Batasha, Gupchup and Golgappa

My dadi called it gupchup,

My nani called it batasha,

And I,

I am the girl with big eyes that go red

And a small mouth that opens too wide

While having the very last golgappa

That’s on the plate, for me.
I still smell spices in my brain,

Alien to my mum’s modular kitchen

That could be only found

In the folds of a house 

That had outlived its age.

Just like my grandmas’ love

Carefully concealed under

The garbs of the wrinkles

That adorned their faces.
I still see them moving their hands,

Gesticulating every story of Ram or Krishna

That they told me

As they boiled raw mangoes

And crushed tamarind

In between stone slates,

To create the magical water,

That filled the space inside the puri

With the sweetness of their smiles

And sourness of their parting cries.
I still hear them humming,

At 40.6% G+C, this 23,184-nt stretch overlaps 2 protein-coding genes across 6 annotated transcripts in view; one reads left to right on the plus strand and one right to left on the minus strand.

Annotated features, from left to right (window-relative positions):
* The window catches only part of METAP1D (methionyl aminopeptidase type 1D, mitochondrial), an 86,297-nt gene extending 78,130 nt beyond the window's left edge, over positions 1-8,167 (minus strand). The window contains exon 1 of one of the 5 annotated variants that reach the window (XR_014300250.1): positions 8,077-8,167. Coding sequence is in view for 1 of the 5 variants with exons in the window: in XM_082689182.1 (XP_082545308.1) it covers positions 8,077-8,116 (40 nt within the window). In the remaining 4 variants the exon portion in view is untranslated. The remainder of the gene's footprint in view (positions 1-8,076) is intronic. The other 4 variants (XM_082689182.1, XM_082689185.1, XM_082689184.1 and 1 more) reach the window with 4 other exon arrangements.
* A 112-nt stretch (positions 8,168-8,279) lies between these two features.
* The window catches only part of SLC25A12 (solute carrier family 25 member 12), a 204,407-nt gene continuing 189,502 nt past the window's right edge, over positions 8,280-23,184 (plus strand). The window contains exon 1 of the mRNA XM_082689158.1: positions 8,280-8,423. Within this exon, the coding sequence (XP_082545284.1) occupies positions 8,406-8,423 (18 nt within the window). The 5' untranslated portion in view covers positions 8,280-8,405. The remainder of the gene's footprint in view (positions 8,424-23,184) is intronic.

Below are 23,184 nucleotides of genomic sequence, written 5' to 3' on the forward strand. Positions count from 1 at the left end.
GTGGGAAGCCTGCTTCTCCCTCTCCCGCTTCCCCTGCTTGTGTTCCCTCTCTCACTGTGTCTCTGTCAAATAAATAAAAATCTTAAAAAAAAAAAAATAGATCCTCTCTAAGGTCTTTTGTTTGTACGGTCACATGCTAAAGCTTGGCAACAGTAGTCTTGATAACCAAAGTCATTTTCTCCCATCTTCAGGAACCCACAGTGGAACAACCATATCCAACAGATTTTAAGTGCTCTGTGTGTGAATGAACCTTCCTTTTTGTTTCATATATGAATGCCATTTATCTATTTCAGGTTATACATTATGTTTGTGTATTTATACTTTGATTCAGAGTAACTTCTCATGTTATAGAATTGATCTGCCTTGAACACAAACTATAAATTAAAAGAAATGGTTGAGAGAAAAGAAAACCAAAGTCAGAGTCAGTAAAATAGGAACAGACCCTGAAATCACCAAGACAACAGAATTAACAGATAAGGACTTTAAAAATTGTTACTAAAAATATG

Tunes of ancient lands,

While they roll and flatten the batter 

Into perfectly shaped circles.

The kitchen making batasha

Hums the tune of a man

Who bends down for those in need.

The kitchen making gupchup

Sings the song of a warrior woman

Returning from battle,undefeated.

In Summer breaks, nani taught me humbleness.

In Winter breaks, dadi taught me courage.
It’s been years,

That I forgot how to trace my steps

Back to heavens of my childhood.

So now,

When I want to go back,

I go out for a plate of golgappas.

And with the first gulp,

I am the same girl

With big eyes and a small mouth,

Who peeked into the kitchen

To always find her dadi with the gupchup

And her nani with the batasha.

Beaming at 

The courage 

And the humbleness.

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